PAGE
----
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May Flowers and Accessible Gardening

Joe Zesski May 26, 2021

As summer approaches, many people look forward to the opportunity to enjoy the great outdoors and one of the best ways to do so is by gardening. Whether planting in our own front yard, tending to vegetables in a community garden, or simply appreciating a public garden, many people enjoy nature by digging into the soil and tending to plants. When it comes to making these spaces accessible to those with various types of disabilities, there is no hard and fast guidance to follow. When it's one's own garden, you can adapt the space and environment as best suits your needs. I would like to share some ideas though on what can make a more public space, such as a town or community garden, accessible to more people.

First, let's consider the path through the garden area itself. A general rule is that an accessible path of travel is at least 36 inches wide, but typically this is for indoor paths or developed areas. When we are discussing an outdoor environment where we are likely to have pedestrian traffic, a larger width for the path of travel would be useful. A target of a minimum 60 inches of usable width would provide more room. This number is based on the space needed for a wheelchair turning space within the 2010 ADA Standards for Accessible Design. The 2010 ADA Standards for Accessible Design are a good starting point if you are looking for minimum design requirements re: access within a garden area and to specific features common to these areas.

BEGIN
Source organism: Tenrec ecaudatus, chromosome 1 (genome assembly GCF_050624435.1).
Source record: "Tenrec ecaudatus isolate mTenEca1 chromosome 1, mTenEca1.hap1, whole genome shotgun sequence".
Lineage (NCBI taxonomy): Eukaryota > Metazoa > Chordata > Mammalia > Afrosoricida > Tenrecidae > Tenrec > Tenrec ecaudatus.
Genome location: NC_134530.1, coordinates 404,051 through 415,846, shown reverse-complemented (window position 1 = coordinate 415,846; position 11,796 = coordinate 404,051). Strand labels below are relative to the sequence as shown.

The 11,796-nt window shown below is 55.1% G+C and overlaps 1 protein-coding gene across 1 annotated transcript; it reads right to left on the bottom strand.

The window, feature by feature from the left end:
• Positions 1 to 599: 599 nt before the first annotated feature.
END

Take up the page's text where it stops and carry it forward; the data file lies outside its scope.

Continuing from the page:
Next, the variety of possible garden platforms should be considered. There are different options that can make planting, pruning, and tending the earth more accessible. Container gardens, accessible raised beds, and vertical gardens all can serve to make the garden more reachable and usable for those using mobility aids or for those with other physical needs. If a raised table bed is provided, ensuring that there is at least 27 inches of clearance underneath the table will help individuals that use mobility devices, or those that prefer to garden while seated, have space to accommodate their knees underneath the raised table. Ideally, the height of the raised table is no higher than 34 inches above the ground. This will help facilitate an easier reach to plants. Careful consideration of the types of plants provided the depth and width of the raised beds and the reach ranges to access plants will help ensure increased usability of raised planting beds.

Gardening is an activity that should be available to all whether at home or in a public space. Thoughtful design, gathering input from individuals with disabilities, and attention to best practice can help make the most accessible garden space. For some further ideas on accessible gardening, you can check out this infographic from the Northeast ADA.

Also, Grass Roots Gardens of Buffalo has a useful guide that may be of interest if you are looking for design ideas to increase accessibility in gardens.